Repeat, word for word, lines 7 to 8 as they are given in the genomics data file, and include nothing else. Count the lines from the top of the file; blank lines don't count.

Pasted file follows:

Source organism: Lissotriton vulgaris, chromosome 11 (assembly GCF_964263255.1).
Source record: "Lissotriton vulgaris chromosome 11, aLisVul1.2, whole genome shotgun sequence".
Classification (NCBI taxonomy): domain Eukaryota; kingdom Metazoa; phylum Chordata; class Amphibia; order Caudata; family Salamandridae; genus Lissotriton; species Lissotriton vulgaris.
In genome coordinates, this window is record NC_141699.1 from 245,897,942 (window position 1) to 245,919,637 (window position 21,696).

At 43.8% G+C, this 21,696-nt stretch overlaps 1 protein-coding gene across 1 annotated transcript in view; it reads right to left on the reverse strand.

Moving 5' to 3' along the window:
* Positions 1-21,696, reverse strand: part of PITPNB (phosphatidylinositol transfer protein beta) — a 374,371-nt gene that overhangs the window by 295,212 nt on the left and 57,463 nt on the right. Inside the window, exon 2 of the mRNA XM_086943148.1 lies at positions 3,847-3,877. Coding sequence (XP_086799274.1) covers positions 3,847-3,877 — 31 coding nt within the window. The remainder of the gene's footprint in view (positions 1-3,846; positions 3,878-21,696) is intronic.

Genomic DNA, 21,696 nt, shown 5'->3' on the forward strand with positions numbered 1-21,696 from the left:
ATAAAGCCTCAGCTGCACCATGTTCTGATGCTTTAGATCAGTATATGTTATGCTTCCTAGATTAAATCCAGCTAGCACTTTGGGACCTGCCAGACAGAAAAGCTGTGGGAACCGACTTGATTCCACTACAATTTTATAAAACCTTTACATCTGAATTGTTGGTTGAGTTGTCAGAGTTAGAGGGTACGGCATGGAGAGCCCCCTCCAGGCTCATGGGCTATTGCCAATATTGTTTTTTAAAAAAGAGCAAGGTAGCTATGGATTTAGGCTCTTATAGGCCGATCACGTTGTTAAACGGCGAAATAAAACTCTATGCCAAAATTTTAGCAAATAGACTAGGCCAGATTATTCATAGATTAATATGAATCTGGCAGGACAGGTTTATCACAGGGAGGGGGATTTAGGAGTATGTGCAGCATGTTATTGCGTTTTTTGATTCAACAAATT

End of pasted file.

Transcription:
* Positions 1-21,696, reverse strand: part of PITPNB (phosphatidylinositol transfer protein beta) — a 374,371-nt gene that overhangs the window by 295,212 nt on the left and 57,463 nt on the right. Inside the window, exon 2 of the mRNA XM_086943148.1 lies at positions 3,847-3,877. Coding sequence (XP_086799274.1) covers positions 3,847-3,877 — 31 coding nt within the window. The remainder of the gene's footprint in view (positions 1-3,846; positions 3,878-21,696) is intronic.

Genomic DNA, 21,696 nt, shown 5'->3' on the forward strand with positions numbered 1-21,696 from the left: